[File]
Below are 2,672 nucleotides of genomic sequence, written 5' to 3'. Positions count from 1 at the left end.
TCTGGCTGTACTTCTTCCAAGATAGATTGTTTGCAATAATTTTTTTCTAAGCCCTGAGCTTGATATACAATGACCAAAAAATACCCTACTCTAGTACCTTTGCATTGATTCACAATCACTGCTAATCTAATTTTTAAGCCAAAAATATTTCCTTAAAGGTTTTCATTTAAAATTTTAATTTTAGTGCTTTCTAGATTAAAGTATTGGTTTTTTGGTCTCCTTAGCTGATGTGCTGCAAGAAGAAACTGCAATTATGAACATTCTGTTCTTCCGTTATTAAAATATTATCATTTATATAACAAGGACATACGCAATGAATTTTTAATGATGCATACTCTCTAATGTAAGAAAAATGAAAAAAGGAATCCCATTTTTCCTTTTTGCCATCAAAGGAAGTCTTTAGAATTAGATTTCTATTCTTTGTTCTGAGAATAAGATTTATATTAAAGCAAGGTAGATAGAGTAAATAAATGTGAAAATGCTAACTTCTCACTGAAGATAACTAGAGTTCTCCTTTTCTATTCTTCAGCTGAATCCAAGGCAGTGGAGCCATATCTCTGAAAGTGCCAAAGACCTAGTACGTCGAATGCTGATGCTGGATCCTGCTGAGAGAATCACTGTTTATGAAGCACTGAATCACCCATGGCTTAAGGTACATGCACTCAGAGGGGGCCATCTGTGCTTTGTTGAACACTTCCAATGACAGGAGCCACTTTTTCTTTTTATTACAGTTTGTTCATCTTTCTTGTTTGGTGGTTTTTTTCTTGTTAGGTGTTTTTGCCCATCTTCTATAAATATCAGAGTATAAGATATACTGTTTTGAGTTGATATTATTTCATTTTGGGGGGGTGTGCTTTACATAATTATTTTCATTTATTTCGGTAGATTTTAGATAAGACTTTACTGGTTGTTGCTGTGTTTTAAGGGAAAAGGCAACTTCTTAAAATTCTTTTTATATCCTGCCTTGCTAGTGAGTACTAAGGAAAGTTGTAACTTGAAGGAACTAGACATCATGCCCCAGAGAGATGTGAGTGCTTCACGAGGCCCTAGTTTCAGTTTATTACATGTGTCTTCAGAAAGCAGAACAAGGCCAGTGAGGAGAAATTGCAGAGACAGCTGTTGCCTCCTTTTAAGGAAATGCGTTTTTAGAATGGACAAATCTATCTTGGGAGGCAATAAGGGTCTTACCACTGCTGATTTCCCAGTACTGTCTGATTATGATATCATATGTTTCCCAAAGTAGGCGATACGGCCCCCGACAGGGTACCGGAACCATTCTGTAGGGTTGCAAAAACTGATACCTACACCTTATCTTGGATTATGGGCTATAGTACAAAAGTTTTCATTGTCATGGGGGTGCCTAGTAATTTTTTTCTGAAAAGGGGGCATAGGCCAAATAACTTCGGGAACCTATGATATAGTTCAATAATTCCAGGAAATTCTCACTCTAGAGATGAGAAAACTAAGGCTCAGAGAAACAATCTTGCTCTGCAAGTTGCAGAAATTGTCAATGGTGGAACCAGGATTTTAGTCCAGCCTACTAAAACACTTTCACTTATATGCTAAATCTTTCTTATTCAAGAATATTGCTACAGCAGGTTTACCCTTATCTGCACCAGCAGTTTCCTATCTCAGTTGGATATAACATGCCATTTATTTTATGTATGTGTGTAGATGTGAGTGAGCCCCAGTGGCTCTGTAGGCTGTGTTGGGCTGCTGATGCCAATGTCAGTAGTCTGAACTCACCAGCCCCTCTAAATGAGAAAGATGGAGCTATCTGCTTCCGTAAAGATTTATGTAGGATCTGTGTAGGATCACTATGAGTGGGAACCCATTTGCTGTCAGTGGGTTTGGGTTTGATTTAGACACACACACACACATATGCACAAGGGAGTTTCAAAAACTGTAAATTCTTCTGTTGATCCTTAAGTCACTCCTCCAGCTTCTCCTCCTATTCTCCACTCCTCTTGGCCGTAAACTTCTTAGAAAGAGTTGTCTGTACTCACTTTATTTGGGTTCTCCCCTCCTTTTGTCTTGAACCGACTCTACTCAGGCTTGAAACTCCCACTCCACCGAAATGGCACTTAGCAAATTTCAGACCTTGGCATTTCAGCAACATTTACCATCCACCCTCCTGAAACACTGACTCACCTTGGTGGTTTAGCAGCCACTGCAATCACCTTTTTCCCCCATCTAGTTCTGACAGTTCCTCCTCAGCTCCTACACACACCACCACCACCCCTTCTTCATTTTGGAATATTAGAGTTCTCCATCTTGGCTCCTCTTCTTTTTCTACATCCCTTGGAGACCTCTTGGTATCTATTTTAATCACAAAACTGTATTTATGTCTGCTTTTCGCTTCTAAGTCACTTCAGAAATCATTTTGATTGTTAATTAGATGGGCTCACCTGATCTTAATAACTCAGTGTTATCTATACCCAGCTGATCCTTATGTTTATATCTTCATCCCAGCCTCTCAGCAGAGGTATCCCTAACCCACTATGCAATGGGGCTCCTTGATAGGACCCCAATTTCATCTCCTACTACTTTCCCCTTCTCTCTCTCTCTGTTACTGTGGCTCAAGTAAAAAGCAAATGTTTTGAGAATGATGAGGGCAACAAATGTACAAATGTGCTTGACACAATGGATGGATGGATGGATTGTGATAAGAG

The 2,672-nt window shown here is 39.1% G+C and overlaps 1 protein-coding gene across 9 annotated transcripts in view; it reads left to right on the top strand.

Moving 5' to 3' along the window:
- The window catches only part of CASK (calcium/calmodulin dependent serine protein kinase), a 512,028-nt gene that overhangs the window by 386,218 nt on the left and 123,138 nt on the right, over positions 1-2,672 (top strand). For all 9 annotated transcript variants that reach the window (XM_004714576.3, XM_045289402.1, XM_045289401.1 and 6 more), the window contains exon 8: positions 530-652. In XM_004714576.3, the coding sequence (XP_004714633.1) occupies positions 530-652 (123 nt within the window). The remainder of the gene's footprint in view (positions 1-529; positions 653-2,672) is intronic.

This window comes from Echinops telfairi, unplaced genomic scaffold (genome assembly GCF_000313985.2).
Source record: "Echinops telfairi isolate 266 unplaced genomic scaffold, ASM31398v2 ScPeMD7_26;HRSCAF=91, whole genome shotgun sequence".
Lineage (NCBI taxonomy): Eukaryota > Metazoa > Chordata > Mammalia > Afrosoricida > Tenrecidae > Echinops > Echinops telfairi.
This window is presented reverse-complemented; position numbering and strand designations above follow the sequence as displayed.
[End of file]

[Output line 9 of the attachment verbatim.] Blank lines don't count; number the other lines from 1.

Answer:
This window is presented reverse-complemented; position numbering and strand designations above follow the sequence as displayed.